Updated: Nov 11, 2022
Consumerism is a powerful force in today’s economy, and of course the government wouldn’t just let it slide. Consumption taxes have been a core part of Malaysia’s tax since 1972, with the introduction of Sales tax. Service tax was introduced later, but the topic of today’s article is Goods and Services Tax (GST), which was introduced in 2015 to replace sales tax and service tax but repealed in 2018.
Although not currently in effect, it would be interesting to examine GST’s operations, specifically how small businesses would be affected by it. This can also be very useful for the future if GST is ever reintroduced. This article will cover some key aspects of GST that a small business will be heavily affected by.
Before doing registration, we should 1st understand why you would want to. In short, because registered businesses get to reclaim GST suffered by the business (input tax). Registering also comes with a certain level of prestige from your small business peers, as mandatory registration only comes after reaching a certain size, so being registered can be an indication of size (not that businesses below the threshold can’t register, but most do not).
However, why not to register is also important. Registered businesses must furnish a GST return quarterly or monthly, which can be a lot of work for a business. It may even cost the business more than the GST savings if additional manpower is required to account of GST. Worse is that the penalties for failure to comply are quite steep, with fines up to RM50,000 and imprisonment no more than 3 years. Additionally, customers will now be charged GST on their purchases, which may cause them to leave for a unregistered competitor which offers at a lower price.
The pros and cons of registering should be considered carefully for any small business, but that is all irrelevant if the business is required to register anyways. If the business noticed that their taxable supply in the last 12 months (including the current month) is above RM500,000, then they are immediately required to register; If it’s foreseen that the taxable supply in the next 12 months (including the current month) is above RM500,000, the business is also required to register. The deadline to register is 28 days from the day the business exceeds the threshold.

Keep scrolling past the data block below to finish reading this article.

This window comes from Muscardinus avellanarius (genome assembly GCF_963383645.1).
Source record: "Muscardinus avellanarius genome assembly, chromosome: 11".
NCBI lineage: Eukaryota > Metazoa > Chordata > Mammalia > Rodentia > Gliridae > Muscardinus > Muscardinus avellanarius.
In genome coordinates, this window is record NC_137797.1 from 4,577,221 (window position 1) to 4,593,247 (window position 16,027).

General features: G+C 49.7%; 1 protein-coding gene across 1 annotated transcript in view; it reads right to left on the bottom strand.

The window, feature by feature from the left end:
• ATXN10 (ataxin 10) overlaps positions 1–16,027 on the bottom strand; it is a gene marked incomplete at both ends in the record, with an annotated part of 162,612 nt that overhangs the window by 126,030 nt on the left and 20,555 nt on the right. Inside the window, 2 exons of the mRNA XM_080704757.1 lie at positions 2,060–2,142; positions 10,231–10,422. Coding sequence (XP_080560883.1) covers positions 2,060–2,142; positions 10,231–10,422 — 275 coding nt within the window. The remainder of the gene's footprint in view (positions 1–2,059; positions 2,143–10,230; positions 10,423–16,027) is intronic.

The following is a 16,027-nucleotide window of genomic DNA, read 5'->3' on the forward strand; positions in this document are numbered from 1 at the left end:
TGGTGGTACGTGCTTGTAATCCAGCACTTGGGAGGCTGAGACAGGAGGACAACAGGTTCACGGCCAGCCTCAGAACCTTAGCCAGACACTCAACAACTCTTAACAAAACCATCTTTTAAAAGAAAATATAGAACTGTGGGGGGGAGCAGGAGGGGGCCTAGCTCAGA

Sole proprietors have to be extra careful, as they themselves are the entity liable to registration. Meaning, that if a person runs multiple businesses at the same time as sole proprietor, the taxable supply of all businesses is summed to determine if the person is liable to register. Once registered, a sole proprietor must charge GST & submit a consolidated GST return for all of his businesses. Partnerships, however, are taxable entities, therefore can register solely based on their own taxable supply.
However, if the business is not required to register, they can still do so if they make any taxable supply. Businesses making wholly exempt supplies cannot register. Registration can be done online through Royal Malaysian Customs Department (RMC) website for GST (its no available now of course).
Now that the business is registered, you will have to issue tax invoices, which are mostly just normal invoices with a GST figure separately state along with the tax exclusive and tax inclusive amount paid by the customer. Be mindful that these invoices are evidence of the GST you’ve collected (output tax). As for input tax, be sure to obtain and keep tax invoices from your suppliers as evidence.
If the GST amount is lower than RM30, a simplified tax invoice is acceptable. Simplified tax invoices are tax invoices where no specified customer is addressed in the invoice. The GST amount limits transactions to about RM500 in an invoice (using 2018 rate of 6%), any higher than that would require a full tax invoice to be issued. If a simplified tax invoice was received and would be used to claim input tax more than RM30, you should ask the supplier to issue a full tax invoice.
At the end of each taxable period (usually 3 months but can be 1 month, starting after you register), you must prepare a GST account, showing all input and output tax in the period in relation to your business activity. Find the difference, and file it with all the relevant tax invoices. You can file the GST return through RMC’s website for GST.
Flat rate scheme
The government knows that GST compliance work is tedious and unappealing to small businesses, hence they introduced this scheme to specifically aid small, below threshold farmers (crop cultivating & animal rearing alike). To qualify, a farmer needs to not be already registered and part of a regulatory association for their produce. Although allowed to carry out other activities, the farming activity must represent 80% of their annual supply (exempt supply is included), and all taxable supply is considered when determining if they exceed the RM500,000 threshold (which they must not exceed). If any conditions is breached, the farmer must leave the scheme.
To flat rate traders, they are only required to charge 2% additional charge to their customers. No GST return required, although an annual statement of their supplies must be prepared for RMC. Input tax does not need to be accounted for, and the 2% additional charge is the farmers’ to keep. Customers of a flat rate trader can claim the additional charge as input tax.
GST can be a nuisance to deal with, but this should be seen as a small downside when you consider the overall effect of GST on the wider economy. However, the government should recognize the weakness of the system, and try to lessen the impact of GST implementation on small businesses. The flat rate scheme seems to be one such avenue for aiding small businesses to participate in GST.
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